Last-Minute Tax Strategies to Be Retirement Ready

Abraham Lincoln once said, "You cannot escape the responsibility of tomorrow by evading it today." Following these tips can help you conquer the panic today of tomorrow's tax-filing responsibility while simultaneously building your nest egg and driving increased retirement readiness.
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We are all guilty of putting something off until tomorrow that can be done today. Even though the April 15 deadline for filing federal individual income tax returns is ingrained in our memory, many people still wait until the last minute to take action.

While the deadline is growing close, there's no need to panic. For most taxpayers, saving for retirement is one the most efficient ways to lower your taxes while simultaneously building a nest egg. Following the last minute tips below can help you not only boost your tax refund but also kick start your retirement savings.

Tip #1: Contribute to an Individual Retirement Account (IRA)

One recommended way to reduce your tax bill is to open an individual retirement account or increase your contributions to an existing account. Contributing to an IRA not only helps raise your level of retirement readiness, but placing money into the account can also lower your total taxable income. The more you contribute to the IRA, the less of your income is subject to taxes, for those that qualify. While anyone can contribute to an IRA and enjoy tax-deferred growth, not everyone can deduct contributions. Eligibility depends on your marital status and whether you or your spouse has a retirement plan available at work. If you're single and don't have a retirement plan at work, your IRA contribution is entirely deductible. Similarly, married couples where neither spouse has access to a retirement plan get full deductions as well. The idea here is that if your IRA is your only retirement plan, the government wants to encourage you to use it fully.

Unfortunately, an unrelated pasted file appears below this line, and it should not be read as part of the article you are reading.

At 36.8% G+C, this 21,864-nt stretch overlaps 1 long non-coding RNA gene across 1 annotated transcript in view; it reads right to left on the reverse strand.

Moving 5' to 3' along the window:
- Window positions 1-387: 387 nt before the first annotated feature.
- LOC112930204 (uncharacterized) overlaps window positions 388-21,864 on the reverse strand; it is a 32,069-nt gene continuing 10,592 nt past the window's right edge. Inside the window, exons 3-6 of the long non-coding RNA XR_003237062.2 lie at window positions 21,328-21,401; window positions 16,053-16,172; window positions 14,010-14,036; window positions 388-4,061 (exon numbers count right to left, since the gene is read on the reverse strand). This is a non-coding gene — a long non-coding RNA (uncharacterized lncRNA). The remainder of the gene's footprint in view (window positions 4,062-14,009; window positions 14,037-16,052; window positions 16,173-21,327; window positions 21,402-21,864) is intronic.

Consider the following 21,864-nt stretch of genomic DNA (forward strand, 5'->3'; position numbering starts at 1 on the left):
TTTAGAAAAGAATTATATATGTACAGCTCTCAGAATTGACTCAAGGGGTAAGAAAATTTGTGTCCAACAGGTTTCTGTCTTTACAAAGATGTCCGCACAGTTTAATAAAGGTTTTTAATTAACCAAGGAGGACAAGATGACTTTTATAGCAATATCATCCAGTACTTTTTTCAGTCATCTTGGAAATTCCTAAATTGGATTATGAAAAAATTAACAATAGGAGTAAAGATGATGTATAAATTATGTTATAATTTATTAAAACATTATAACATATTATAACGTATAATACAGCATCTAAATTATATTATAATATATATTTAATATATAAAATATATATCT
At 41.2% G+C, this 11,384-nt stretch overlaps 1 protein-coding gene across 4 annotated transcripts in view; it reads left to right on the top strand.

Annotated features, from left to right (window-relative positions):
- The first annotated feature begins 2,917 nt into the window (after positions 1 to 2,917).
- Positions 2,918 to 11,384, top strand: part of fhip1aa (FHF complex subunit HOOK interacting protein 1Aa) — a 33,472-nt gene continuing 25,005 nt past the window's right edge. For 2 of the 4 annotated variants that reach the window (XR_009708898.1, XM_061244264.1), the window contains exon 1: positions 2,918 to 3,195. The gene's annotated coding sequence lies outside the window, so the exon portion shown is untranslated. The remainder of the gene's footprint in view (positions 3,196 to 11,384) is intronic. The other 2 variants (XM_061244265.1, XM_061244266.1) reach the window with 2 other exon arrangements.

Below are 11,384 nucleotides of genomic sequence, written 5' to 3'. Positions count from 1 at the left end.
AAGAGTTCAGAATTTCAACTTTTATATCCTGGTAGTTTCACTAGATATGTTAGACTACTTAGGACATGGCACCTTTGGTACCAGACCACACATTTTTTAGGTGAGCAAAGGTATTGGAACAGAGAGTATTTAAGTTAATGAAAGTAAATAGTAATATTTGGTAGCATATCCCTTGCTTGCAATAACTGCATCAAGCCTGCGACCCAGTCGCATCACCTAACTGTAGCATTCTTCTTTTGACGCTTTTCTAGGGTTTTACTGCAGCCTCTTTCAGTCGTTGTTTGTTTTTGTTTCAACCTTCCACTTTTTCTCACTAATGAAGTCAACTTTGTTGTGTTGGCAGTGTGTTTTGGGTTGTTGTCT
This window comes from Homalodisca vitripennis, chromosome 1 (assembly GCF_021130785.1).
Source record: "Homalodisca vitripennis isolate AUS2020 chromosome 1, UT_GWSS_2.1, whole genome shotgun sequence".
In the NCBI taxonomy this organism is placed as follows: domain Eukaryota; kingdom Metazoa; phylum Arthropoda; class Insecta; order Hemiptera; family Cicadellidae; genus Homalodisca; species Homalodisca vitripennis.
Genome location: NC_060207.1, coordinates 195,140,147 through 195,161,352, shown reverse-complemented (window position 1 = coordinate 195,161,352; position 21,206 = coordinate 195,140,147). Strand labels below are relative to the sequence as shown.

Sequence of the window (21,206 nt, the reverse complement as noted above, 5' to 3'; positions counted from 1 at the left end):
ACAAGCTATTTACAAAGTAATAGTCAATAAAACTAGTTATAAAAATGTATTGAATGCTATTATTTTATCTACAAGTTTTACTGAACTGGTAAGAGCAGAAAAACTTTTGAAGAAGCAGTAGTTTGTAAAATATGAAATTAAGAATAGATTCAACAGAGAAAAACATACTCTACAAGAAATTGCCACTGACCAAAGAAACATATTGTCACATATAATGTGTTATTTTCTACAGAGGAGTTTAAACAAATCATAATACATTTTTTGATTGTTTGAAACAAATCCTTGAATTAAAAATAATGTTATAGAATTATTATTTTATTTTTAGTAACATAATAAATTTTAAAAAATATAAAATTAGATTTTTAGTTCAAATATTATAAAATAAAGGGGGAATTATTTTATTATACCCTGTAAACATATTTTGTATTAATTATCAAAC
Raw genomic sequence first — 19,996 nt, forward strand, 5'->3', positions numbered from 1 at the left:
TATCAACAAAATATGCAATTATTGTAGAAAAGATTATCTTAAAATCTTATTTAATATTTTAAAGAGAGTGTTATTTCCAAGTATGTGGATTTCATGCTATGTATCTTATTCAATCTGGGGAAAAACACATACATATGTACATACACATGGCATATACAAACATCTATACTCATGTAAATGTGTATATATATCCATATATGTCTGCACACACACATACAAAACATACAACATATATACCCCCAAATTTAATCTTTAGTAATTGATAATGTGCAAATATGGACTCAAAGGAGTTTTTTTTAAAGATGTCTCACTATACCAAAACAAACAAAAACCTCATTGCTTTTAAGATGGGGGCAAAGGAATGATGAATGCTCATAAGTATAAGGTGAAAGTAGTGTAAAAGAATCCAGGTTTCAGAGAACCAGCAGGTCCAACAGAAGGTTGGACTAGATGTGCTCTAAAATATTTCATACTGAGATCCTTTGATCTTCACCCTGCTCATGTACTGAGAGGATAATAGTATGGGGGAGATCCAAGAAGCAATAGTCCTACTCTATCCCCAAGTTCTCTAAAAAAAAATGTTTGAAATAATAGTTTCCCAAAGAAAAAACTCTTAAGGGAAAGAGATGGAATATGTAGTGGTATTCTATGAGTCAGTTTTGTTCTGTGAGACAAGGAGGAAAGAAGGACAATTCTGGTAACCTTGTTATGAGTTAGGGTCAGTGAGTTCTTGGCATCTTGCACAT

IRA contributions, which are tax deductible up to $5,500 ($6,500 if you're over 50), can be made until April 15 and often result in tax savings. Every dollar you contribute to a traditional IRA reduces your taxable income for that year.

If you do qualify for the deduction, remember to specify that the contribution is for the 2013 tax year. If you don't specify the year, you could end up contributing towards your 2014 IRA, which will decrease your tax bill a year from now but won't do anything for your current tax bill.

Tip #2: Claim a Saver's Tax Credit

This credit is often overlooked and seldom talked about. If you have an income up to $29,500 ($59,000 for married filing jointly), you can save for retirement and get a tax credit worth up to $1,000 for individuals and $2,000 for couples if you contributed to a qualifying retirement plan such as an IRA or 401(k).

Tip #3: Fund a Health Savings Account (HSA)

As healthcare costs continue to spiral, funding a health savings account can be another way to lower your tax liability while saving for unexpected healthcare costs in retirement.

HSAs are tax-deductible savings plans that allow a taxpayer to save pre-tax dollars for future healthcare expenses. HSAs are paired with a high-deductible health plan and are one of the most tax-advantaged vehicles because contributions are tax-deductible and qualified distributions are tax-free. It is one of the few savings options that is completely tax-free.

The annual contribution limit for 2013 is $3,250 ($4,250 if you're over 55) for self-only coverage and $6,450 for those with family coverage and can be made until April 15.

Save on Taxes and Grow your Savings All Year Around

The biggest mistake made by taxpayers year in and year out is procrastination. Following the above tips will provide you with an immediate tax break to file your 2013 return, but it's also important to make sure you implement an effective tax strategy for the long-term. Consider the following tips to get a head start on lowering your 2014 tax bill.